Archive for October, 2009

Composting Becomes the Law!

Last week I read some great news and some awful news.  First, the bad news: in order to cut costs, the City of Chicago is considering reducing recycling pick-ups to once a month or once every 3 weeks.

The good news is that, in another part of the country came a huge victory for composting in San Francisco.

Last week, San Francisco passed a bill mandating residents separate their organic food waste from their landfill-bound trash.  And, while Chicago may well be behind the curve in recycling waste, Illinois passed Senate Bill 99 – Food Waste Composting.  Effective January 1, 2010, it allows for large-scale composting in Illinois.  Businesses will be allowed to have 3rd parties remove food waste where it can be used in composting operations rather than contribute to our waste stream.

New York Times article on San Francisco: http://greeninc.blogs.nytimes.com/2009/10/21/a-new-law-and-a-booming-business-for-recycling-in-san-francisco/

Fact Sheet on IL Composting Bill: http://www.bookrescue.org/docs/FactSheet.pdf

 

 

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Finding Green Careers

Presented by Jason LaFleur, in partnership with Green Home Experts

When: Tuesday, November 17, 2009
7pm-9pm

Where:
Village of Oak Park Public Works
131 South Blvd, Oak Park

What: Finding Green Careers is a brief seminar that will help you learn about jobs and careers in the new green economy. The goal of this program is to discuss the future of sustainability, show you some of the many related career options, and help you identify your role in this exciting field.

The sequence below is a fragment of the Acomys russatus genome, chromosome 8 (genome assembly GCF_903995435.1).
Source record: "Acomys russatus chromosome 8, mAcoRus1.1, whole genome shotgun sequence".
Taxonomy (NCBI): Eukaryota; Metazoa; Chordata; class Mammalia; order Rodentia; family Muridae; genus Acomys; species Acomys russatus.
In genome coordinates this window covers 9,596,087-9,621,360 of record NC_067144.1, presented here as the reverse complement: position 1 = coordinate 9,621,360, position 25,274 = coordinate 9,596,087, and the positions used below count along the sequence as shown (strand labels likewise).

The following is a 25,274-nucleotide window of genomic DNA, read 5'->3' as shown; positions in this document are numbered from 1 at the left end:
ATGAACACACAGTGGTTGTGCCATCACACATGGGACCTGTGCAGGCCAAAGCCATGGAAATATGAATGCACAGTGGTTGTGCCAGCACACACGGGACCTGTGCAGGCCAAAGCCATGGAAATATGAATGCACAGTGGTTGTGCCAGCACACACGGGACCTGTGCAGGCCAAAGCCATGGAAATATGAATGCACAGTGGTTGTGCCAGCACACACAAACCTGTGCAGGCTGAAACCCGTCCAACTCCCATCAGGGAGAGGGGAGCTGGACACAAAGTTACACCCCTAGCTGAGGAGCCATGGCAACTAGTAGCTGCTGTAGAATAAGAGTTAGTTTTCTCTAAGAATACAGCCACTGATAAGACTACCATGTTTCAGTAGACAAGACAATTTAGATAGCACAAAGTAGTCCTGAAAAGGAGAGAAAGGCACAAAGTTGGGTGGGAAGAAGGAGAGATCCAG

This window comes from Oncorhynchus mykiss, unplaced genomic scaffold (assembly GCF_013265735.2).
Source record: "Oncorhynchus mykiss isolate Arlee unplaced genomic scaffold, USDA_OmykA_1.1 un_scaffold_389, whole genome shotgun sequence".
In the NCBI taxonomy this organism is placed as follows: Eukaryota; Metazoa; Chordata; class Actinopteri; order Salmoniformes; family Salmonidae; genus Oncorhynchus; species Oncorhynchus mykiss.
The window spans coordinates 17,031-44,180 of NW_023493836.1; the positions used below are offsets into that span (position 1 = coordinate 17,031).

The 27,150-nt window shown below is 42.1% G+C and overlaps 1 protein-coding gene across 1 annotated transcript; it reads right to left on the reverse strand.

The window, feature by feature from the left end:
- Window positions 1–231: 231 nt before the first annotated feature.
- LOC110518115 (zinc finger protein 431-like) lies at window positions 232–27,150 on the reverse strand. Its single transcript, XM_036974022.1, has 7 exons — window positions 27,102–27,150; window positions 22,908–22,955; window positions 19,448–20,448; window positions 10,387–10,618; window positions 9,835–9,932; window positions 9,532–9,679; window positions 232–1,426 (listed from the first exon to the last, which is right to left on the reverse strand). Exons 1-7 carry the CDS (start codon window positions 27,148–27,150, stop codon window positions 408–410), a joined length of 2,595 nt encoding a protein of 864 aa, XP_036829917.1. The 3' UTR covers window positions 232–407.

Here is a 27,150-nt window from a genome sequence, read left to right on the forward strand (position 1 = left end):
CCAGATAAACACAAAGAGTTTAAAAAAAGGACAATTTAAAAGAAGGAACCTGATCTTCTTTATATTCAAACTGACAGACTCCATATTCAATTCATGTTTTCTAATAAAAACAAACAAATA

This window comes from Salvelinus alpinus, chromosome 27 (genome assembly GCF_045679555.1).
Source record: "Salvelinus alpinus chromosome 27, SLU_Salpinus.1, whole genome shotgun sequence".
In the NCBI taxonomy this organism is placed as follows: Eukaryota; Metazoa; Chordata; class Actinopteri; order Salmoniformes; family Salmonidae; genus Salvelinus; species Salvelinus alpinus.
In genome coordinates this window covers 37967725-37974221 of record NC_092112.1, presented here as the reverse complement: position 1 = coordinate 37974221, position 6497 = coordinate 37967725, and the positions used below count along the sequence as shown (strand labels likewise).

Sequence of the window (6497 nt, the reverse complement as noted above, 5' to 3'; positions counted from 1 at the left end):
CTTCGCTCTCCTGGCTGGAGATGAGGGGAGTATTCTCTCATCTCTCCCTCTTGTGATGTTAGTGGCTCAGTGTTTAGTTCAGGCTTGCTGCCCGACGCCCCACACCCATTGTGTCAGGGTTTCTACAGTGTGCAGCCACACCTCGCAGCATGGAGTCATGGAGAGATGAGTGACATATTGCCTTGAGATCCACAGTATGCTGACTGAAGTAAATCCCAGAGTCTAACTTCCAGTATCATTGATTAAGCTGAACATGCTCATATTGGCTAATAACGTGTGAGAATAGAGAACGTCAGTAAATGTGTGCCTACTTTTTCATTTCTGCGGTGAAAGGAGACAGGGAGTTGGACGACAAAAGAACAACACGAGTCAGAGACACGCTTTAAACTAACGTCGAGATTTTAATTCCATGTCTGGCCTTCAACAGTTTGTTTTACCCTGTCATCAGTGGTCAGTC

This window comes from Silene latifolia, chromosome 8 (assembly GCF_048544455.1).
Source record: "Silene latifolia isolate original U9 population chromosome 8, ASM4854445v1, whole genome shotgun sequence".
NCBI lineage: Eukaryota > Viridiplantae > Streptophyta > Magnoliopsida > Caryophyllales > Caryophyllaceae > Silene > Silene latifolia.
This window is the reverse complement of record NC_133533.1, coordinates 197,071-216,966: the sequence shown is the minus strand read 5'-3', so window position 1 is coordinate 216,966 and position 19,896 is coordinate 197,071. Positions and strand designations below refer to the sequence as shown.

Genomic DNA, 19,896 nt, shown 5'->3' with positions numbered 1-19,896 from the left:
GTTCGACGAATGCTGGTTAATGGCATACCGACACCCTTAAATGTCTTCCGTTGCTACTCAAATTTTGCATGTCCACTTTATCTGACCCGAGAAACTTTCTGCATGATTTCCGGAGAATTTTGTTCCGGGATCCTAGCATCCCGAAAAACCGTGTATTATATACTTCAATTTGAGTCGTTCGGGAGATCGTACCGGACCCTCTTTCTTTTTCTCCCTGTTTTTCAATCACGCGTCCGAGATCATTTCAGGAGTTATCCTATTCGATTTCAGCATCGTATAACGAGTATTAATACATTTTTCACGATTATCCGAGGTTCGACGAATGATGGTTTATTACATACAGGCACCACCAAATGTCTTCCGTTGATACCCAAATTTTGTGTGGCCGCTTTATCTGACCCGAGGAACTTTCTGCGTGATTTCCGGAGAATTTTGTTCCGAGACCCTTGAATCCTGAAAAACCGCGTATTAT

We’ll begin with a brief overview of sustainability, with special emphasis on its role in the business world today. A broad definition of what a green career is will be presented. The course then presents an overview of the top projected careers in the green economy, and appropriate designations people can pursue on a career path. Transitioning existing jobs into green careers is also discussed. The program concludes with actionable steps you can take to become successful in a career related to sustainability.
Learning Objectives

  • Relate a green careers to business objectives
  • Recognize the importance of a broad systems approach to a green career
  • List several top green career professions
  • Describe the need for existing businesses to transition to a green economy
  • Create an appropriate career path for your own green career.

Cost: Free!

Reservations: Appreciated.  Please reply to GoGreen@GHExperts.com.

Bio:
Eco Achievers’ President and Director of Curriculum Management, Jason La Fleur, is a member of the national Professional Development Committee of the US Green Building Council (USGBC), which sets standards for their Education Provider Program for LEED AP continuing education. Jason is also the chair of the Education Committee for the Illinois Solar Energy Association, and an instructor for the organization. Additionally, he works for the Alliance for Environmental Sustainability, a LEED for Homes service provider. Jason holds a Master’s in Education from the University of Illinois, and has over ten years of project management and curriculum development experience for educational programs. Further dedication to sustainability is demonstrated in his LEED Accredited Professional designation.